By 11pm someone had posted on my Facebook a secret video of a barbaric brute of a ‘teacher’ beating toddlers in a Palestinian school with the caption that this is an everyday occurrence. Backward. Let me repeat…………….Backward.

The Day I Learned Nothing

9th July 2014. Soapbox at Tate Britain had its full 25 participants today, an audience of all those blessed with 60 years and thereabouts, “the New Generation” (as described by one active but absent agitator).

 

The posh biscuits and posher tea were wolfed down, the introductions given, and the agenda set for Stephen to perform,  as art appreciator,  giving it large at the  Capital Age Festival themed “Older Men and Expression” his take on the topic about older men and their ways with the expressive arts.

Mr  Drever

 

Apart from Matisse and other dead poets the theme perplexed me as I struggled to find in my own experience older men who express themselves in art and performance. On flickering screens Rolf Harris expressive entertainer  and portrait painter to HM goes down to paedophilia pit and Bee Gees Barry cries about his strained relationship with his dead brothers. There’s Lowry up and down on my wall as conflicting reports come in about his love of kiddies, and old actors stand up in court, silver foxes with dirty habits. I attend a drawing class and research Cézanne: another man in art who is nuts and then there’s Van Gogh. I try to uphold William Morris in my desperation as that elusive older man being artist but I am so tired of his leaves and socialism in big houses. Another Stephen wants to rant at Soapbox like a grumpy old man missing the positive point.

 

Back in the room, the soapers explored their idea of the word ‘hero’. Forget ‘heroine’ and ‘sheroes’, ladies in the majority here,  as it’s  C.A.F  and older men time. Stephen took the line about heroes and the received cultural knowledge about the nature of the hero and heroic acts or otherwise. He referred to a 1915 sculpture. Dr Max stood up to say nothing was debated about or referred to older men and expression and he was sorely disappointed. Twas right true too.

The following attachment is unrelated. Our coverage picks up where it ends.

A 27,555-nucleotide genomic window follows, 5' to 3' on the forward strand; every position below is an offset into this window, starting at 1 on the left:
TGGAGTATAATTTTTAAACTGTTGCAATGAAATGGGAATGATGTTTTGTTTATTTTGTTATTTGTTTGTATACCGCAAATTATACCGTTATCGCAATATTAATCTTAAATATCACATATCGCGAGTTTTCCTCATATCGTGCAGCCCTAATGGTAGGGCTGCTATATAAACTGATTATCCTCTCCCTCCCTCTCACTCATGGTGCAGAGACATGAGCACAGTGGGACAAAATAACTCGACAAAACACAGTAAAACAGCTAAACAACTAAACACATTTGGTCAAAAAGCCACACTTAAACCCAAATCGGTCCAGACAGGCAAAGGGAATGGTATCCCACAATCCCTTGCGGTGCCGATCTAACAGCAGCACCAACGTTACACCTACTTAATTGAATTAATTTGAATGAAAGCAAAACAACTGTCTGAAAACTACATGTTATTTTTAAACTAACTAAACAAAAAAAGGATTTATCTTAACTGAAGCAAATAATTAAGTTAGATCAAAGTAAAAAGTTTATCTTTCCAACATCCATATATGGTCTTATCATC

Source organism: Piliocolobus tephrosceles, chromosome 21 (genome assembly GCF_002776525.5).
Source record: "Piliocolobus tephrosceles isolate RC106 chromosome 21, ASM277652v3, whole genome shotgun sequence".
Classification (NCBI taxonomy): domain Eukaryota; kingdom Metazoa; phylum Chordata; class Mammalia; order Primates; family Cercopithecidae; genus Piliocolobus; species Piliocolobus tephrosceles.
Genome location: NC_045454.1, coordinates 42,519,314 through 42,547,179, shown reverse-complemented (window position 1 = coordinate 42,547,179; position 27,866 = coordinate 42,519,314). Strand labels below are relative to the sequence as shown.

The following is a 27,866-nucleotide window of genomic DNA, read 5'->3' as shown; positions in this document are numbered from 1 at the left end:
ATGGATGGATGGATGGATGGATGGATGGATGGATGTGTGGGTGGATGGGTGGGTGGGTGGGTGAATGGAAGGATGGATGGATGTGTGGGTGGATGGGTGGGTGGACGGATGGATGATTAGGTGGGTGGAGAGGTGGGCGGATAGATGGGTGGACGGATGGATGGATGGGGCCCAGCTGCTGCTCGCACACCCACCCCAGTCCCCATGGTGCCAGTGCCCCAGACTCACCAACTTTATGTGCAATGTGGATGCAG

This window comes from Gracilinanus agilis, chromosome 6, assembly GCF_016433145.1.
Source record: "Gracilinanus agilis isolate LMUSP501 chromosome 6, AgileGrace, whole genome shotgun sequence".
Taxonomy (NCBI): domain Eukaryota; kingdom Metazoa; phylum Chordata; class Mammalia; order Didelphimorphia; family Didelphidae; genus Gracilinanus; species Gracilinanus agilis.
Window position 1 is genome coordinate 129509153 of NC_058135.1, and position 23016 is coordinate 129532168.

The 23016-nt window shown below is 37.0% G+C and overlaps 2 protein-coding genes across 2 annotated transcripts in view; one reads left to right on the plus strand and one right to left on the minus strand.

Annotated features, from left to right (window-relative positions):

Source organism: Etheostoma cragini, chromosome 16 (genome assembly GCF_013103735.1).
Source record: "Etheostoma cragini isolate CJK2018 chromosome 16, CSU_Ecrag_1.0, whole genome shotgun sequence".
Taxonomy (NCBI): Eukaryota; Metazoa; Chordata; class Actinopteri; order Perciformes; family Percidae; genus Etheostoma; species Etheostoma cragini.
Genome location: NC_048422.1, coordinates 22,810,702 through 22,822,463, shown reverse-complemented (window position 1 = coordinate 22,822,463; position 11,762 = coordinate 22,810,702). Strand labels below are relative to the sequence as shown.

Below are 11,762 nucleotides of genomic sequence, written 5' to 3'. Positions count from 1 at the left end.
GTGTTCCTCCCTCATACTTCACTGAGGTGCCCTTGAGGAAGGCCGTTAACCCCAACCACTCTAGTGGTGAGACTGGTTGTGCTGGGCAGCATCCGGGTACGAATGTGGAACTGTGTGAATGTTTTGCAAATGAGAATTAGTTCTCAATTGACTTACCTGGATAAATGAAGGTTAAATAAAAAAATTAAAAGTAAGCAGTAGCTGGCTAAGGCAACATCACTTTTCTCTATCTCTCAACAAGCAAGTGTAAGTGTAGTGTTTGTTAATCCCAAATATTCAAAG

Unless I look at older men doing expressive dance I’ll never know what it was all about.wpid-img_95315535709391.jpeg

They say Chaplin’s “Monsieur Verdaux” is somehow relevant so I’ll look at that on Tuesday because it’s free.

 

Soapbox is free. To be in the Tate is marvellous. To debate and listen to others’ views is nice. For Stephen to research and then share his findings is first-class. To be brave enough to say you’ve never been inside an art gallery is jaw-dropping. To stand up and ask that we be counted is dangerous.

 

Neech sings a song, a melancholy one, entitled “All In My Stride”. Love it. She crescendos “If there’s a party, I wanna be there!”

                                                                       auntie Joan

 

All in my stride, all in my stride.

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Up Your Street. Issue 20

Thinking ahead….

Wed 11 th June free 11-1pm “Soapbox” at Tate Britain for 60 years young and better. Phone Tate to book.

Thurs 12 th June £3 1pm. Hackney Picturehouse screening ” The Servant” (1963). Reminiscence Screenings.

Fri 13th June free 6-9pm 260 Globe Road E2 .Anthony Stevens private viewing of “Making Soup”. Punky creative collages.(Thanks to Jan of Spitalfields for sharing this).